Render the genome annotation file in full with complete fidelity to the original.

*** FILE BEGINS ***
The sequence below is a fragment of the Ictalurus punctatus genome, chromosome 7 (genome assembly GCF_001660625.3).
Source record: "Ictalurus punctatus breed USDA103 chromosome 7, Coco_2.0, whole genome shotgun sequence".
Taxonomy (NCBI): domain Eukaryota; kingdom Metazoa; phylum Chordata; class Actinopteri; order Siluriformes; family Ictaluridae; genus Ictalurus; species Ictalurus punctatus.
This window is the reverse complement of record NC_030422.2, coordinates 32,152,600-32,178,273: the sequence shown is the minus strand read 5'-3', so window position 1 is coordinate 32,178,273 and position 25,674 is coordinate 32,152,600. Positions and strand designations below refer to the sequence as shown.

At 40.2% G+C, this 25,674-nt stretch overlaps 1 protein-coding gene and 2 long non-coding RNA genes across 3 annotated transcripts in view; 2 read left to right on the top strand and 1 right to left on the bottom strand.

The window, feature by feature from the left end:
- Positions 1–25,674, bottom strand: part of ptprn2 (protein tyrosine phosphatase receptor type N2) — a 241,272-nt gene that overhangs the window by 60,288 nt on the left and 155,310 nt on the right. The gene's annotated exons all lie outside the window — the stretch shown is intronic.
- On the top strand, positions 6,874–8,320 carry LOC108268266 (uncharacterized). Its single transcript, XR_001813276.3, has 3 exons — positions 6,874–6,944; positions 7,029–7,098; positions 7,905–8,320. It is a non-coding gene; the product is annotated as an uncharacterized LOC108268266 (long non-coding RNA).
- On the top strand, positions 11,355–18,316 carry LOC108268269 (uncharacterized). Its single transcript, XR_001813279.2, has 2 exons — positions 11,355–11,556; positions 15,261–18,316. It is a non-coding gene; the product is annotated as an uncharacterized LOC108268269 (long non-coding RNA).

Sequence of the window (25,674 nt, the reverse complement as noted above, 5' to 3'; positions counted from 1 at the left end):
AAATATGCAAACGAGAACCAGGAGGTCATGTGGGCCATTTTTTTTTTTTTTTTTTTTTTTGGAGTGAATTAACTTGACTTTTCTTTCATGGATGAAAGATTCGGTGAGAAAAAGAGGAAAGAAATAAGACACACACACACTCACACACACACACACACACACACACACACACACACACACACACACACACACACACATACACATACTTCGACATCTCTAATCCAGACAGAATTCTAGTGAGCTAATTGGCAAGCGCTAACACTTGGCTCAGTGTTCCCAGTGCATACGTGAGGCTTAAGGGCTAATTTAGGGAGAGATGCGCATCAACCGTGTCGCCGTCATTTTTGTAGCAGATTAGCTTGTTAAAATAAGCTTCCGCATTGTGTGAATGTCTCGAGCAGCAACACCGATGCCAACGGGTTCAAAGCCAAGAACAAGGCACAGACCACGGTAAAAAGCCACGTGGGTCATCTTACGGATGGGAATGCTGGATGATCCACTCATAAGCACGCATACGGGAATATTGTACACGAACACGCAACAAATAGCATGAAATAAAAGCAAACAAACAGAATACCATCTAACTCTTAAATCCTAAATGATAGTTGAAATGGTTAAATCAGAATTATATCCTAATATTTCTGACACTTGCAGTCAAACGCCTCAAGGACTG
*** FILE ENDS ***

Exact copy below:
The sequence below is a fragment of the Ictalurus punctatus genome, chromosome 7 (genome assembly GCF_001660625.3).
Source record: "Ictalurus punctatus breed USDA103 chromosome 7, Coco_2.0, whole genome shotgun sequence".
Taxonomy (NCBI): domain Eukaryota; kingdom Metazoa; phylum Chordata; class Actinopteri; order Siluriformes; family Ictaluridae; genus Ictalurus; species Ictalurus punctatus.
This window is the reverse complement of record NC_030422.2, coordinates 32,152,600-32,178,273: the sequence shown is the minus strand read 5'-3', so window position 1 is coordinate 32,178,273 and position 25,674 is coordinate 32,152,600. Positions and strand designations below refer to the sequence as shown.

At 40.2% G+C, this 25,674-nt stretch overlaps 1 protein-coding gene and 2 long non-coding RNA genes across 3 annotated transcripts in view; 2 read left to right on the top strand and 1 right to left on the bottom strand.

The window, feature by feature from the left end:
- Positions 1–25,674, bottom strand: part of ptprn2 (protein tyrosine phosphatase receptor type N2) — a 241,272-nt gene that overhangs the window by 60,288 nt on the left and 155,310 nt on the right. The gene's annotated exons all lie outside the window — the stretch shown is intronic.
- On the top strand, positions 6,874–8,320 carry LOC108268266 (uncharacterized). Its single transcript, XR_001813276.3, has 3 exons — positions 6,874–6,944; positions 7,029–7,098; positions 7,905–8,320. It is a non-coding gene; the product is annotated as an uncharacterized LOC108268266 (long non-coding RNA).
- On the top strand, positions 11,355–18,316 carry LOC108268269 (uncharacterized). Its single transcript, XR_001813279.2, has 2 exons — positions 11,355–11,556; positions 15,261–18,316. It is a non-coding gene; the product is annotated as an uncharacterized LOC108268269 (long non-coding RNA).

Sequence of the window (25,674 nt, the reverse complement as noted above, 5' to 3'; positions counted from 1 at the left end):
AAATATGCAAACGAGAACCAGGAGGTCATGTGGGCCATTTTTTTTTTTTTTTTTTTTTTTGGAGTGAATTAACTTGACTTTTCTTTCATGGATGAAAGATTCGGTGAGAAAAAGAGGAAAGAAATAAGACACACACACACTCACACACACACACACACACACACACACACACACACACACACACACACACACACACATACACATACTTCGACATCTCTAATCCAGACAGAATTCTAGTGAGCTAATTGGCAAGCGCTAACACTTGGCTCAGTGTTCCCAGTGCATACGTGAGGCTTAAGGGCTAATTTAGGGAGAGATGCGCATCAACCGTGTCGCCGTCATTTTTGTAGCAGATTAGCTTGTTAAAATAAGCTTCCGCATTGTGTGAATGTCTCGAGCAGCAACACCGATGCCAACGGGTTCAAAGCCAAGAACAAGGCACAGACCACGGTAAAAAGCCACGTGGGTCATCTTACGGATGGGAATGCTGGATGATCCACTCATAAGCACGCATACGGGAATATTGTACACGAACACGCAACAAATAGCATGAAATAAAAGCAAACAAACAGAATACCATCTAACTCTTAAATCCTAAATGATAGTTGAAATGGTTAAATCAGAATTATATCCTAATATTTCTGACACTTGCAGTCAAACGCCTCAAGGACTG